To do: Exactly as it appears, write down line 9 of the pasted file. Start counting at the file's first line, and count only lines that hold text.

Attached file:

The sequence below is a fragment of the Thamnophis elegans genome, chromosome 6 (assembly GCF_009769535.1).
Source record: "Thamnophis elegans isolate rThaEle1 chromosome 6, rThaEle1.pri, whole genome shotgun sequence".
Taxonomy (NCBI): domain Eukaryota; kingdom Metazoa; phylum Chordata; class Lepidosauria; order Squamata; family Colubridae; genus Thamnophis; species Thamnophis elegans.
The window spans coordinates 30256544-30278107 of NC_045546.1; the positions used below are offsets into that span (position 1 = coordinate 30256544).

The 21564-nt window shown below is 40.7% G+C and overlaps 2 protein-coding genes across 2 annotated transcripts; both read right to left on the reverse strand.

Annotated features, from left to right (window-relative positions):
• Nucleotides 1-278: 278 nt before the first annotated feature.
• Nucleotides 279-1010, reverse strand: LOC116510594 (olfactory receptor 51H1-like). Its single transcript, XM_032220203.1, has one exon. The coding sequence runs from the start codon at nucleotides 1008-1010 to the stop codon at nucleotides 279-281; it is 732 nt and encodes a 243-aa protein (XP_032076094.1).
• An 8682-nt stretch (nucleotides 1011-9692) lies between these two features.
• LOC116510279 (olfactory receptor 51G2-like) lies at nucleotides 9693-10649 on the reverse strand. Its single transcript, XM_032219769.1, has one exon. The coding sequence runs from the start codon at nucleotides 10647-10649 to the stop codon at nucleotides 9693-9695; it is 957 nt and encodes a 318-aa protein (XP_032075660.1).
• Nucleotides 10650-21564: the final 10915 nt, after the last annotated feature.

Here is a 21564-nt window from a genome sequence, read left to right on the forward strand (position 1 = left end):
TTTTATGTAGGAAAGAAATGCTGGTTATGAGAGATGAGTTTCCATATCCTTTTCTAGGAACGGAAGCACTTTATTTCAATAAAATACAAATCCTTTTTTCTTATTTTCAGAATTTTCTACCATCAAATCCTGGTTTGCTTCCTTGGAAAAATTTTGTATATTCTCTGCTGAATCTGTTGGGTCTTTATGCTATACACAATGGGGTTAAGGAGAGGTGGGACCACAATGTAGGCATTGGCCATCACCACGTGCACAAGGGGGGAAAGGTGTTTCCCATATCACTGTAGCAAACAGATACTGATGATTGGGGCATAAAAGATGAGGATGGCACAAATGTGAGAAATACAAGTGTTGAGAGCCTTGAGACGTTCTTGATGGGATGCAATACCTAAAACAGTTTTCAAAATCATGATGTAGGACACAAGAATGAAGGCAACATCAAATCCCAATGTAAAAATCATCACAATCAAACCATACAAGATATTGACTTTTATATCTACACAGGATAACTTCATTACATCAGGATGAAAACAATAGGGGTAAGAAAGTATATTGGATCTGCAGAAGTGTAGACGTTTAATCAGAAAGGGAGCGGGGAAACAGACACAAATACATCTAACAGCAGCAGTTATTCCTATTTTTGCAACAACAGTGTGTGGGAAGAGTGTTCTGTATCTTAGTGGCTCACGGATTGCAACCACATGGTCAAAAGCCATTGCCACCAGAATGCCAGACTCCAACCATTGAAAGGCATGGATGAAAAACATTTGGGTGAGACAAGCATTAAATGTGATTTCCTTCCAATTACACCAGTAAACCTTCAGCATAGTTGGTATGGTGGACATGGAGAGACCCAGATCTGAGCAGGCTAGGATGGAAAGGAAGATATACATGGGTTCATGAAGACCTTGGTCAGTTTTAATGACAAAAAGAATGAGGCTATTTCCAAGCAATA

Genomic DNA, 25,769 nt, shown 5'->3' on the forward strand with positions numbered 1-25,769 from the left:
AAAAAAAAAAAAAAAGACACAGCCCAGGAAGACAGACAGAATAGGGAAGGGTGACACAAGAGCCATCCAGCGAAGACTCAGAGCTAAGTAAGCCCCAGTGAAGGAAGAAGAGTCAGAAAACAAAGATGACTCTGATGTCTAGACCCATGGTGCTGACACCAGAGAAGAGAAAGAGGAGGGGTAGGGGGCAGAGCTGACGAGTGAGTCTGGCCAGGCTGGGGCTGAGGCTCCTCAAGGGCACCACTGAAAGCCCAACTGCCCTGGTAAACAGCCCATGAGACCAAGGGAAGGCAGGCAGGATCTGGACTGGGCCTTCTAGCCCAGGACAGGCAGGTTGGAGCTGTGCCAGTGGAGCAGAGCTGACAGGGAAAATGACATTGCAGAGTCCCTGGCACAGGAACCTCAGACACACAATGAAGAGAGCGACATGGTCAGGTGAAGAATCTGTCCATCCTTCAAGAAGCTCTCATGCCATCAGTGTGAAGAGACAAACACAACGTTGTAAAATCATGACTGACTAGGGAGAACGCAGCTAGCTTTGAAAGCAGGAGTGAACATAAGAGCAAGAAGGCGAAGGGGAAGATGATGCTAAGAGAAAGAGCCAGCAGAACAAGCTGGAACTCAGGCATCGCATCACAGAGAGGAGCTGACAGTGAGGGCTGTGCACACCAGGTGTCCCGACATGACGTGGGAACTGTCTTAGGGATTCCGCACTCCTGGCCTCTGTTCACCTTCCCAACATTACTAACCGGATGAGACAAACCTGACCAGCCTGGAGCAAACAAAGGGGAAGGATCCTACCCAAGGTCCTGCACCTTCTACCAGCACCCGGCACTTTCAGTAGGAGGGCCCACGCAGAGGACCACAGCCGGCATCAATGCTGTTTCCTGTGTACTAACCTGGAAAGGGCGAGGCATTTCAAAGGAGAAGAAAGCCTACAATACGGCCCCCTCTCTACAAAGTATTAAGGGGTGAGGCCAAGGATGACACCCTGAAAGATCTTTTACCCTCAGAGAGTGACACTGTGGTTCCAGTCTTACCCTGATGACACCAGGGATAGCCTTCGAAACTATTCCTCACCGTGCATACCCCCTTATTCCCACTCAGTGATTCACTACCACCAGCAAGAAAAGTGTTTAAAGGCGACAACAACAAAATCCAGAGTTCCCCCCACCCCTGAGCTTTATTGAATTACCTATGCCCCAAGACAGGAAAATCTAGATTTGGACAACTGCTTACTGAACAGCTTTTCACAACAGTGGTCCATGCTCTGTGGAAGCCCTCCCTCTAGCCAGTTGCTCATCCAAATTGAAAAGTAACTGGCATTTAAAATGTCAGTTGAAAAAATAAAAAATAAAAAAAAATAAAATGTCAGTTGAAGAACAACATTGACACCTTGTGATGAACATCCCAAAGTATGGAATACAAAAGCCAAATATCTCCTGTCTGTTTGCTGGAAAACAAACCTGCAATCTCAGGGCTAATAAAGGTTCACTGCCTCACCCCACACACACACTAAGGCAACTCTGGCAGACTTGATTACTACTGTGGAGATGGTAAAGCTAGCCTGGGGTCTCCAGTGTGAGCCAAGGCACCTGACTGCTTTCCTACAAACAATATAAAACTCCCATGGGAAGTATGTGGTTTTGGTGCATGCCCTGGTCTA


• An 8682-nt stretch (nucleotides 1011-9692) lies between these two features.